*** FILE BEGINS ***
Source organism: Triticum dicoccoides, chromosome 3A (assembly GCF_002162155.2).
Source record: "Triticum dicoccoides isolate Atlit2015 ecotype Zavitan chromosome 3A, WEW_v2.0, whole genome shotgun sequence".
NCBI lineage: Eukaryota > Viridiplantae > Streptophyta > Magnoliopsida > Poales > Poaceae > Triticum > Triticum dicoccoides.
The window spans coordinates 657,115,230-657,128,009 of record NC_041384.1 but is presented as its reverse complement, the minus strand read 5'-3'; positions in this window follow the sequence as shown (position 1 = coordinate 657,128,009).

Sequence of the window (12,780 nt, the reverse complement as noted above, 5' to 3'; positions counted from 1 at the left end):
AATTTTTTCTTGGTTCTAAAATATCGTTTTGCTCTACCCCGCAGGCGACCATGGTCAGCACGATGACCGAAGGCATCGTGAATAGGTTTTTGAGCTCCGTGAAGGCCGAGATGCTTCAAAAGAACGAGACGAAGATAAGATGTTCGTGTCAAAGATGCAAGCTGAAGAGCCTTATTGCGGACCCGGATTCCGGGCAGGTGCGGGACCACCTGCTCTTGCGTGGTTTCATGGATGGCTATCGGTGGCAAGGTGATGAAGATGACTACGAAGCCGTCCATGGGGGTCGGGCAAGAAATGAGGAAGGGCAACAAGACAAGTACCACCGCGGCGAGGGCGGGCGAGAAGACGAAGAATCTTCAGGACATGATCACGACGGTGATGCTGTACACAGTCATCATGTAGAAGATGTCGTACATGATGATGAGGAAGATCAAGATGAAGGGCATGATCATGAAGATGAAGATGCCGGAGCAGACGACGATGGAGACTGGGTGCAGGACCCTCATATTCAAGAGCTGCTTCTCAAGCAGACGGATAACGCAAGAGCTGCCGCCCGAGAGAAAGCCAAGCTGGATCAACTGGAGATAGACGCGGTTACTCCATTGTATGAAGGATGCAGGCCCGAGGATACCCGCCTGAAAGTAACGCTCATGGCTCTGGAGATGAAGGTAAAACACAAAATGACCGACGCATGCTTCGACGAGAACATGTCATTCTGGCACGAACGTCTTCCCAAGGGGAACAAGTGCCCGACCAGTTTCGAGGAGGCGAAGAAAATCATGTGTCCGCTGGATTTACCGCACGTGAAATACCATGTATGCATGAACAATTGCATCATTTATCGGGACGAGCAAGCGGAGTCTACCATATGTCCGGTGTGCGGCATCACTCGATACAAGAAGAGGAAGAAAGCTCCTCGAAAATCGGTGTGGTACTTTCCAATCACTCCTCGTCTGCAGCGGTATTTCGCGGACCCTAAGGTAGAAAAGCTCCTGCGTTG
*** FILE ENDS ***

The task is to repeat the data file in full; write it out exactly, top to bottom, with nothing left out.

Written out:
Source organism: Triticum dicoccoides, chromosome 3A (assembly GCF_002162155.2).
Source record: "Triticum dicoccoides isolate Atlit2015 ecotype Zavitan chromosome 3A, WEW_v2.0, whole genome shotgun sequence".
NCBI lineage: Eukaryota > Viridiplantae > Streptophyta > Magnoliopsida > Poales > Poaceae > Triticum > Triticum dicoccoides.
The window spans coordinates 657,115,230-657,128,009 of record NC_041384.1 but is presented as its reverse complement, the minus strand read 5'-3'; positions in this window follow the sequence as shown (position 1 = coordinate 657,128,009).

Sequence of the window (12,780 nt, the reverse complement as noted above, 5' to 3'; positions counted from 1 at the left end):
AATTTTTTCTTGGTTCTAAAATATCGTTTTGCTCTACCCCGCAGGCGACCATGGTCAGCACGATGACCGAAGGCATCGTGAATAGGTTTTTGAGCTCCGTGAAGGCCGAGATGCTTCAAAAGAACGAGACGAAGATAAGATGTTCGTGTCAAAGATGCAAGCTGAAGAGCCTTATTGCGGACCCGGATTCCGGGCAGGTGCGGGACCACCTGCTCTTGCGTGGTTTCATGGATGGCTATCGGTGGCAAGGTGATGAAGATGACTACGAAGCCGTCCATGGGGGTCGGGCAAGAAATGAGGAAGGGCAACAAGACAAGTACCACCGCGGCGAGGGCGGGCGAGAAGACGAAGAATCTTCAGGACATGATCACGACGGTGATGCTGTACACAGTCATCATGTAGAAGATGTCGTACATGATGATGAGGAAGATCAAGATGAAGGGCATGATCATGAAGATGAAGATGCCGGAGCAGACGACGATGGAGACTGGGTGCAGGACCCTCATATTCAAGAGCTGCTTCTCAAGCAGACGGATAACGCAAGAGCTGCCGCCCGAGAGAAAGCCAAGCTGGATCAACTGGAGATAGACGCGGTTACTCCATTGTATGAAGGATGCAGGCCCGAGGATACCCGCCTGAAAGTAACGCTCATGGCTCTGGAGATGAAGGTAAAACACAAAATGACCGACGCATGCTTCGACGAGAACATGTCATTCTGGCACGAACGTCTTCCCAAGGGGAACAAGTGCCCGACCAGTTTCGAGGAGGCGAAGAAAATCATGTGTCCGCTGGATTTACCGCACGTGAAATACCATGTATGCATGAACAATTGCATCATTTATCGGGACGAGCAAGCGGAGTCTACCATATGTCCGGTGTGCGGCATCACTCGATACAAGAAGAGGAAGAAAGCTCCTCGAAAATCGGTGTGGTACTTTCCAATCACTCCTCGTCTGCAGCGGTATTTCGCGGACCCTAAGGTAGAAAAGCTCCTGCGTTG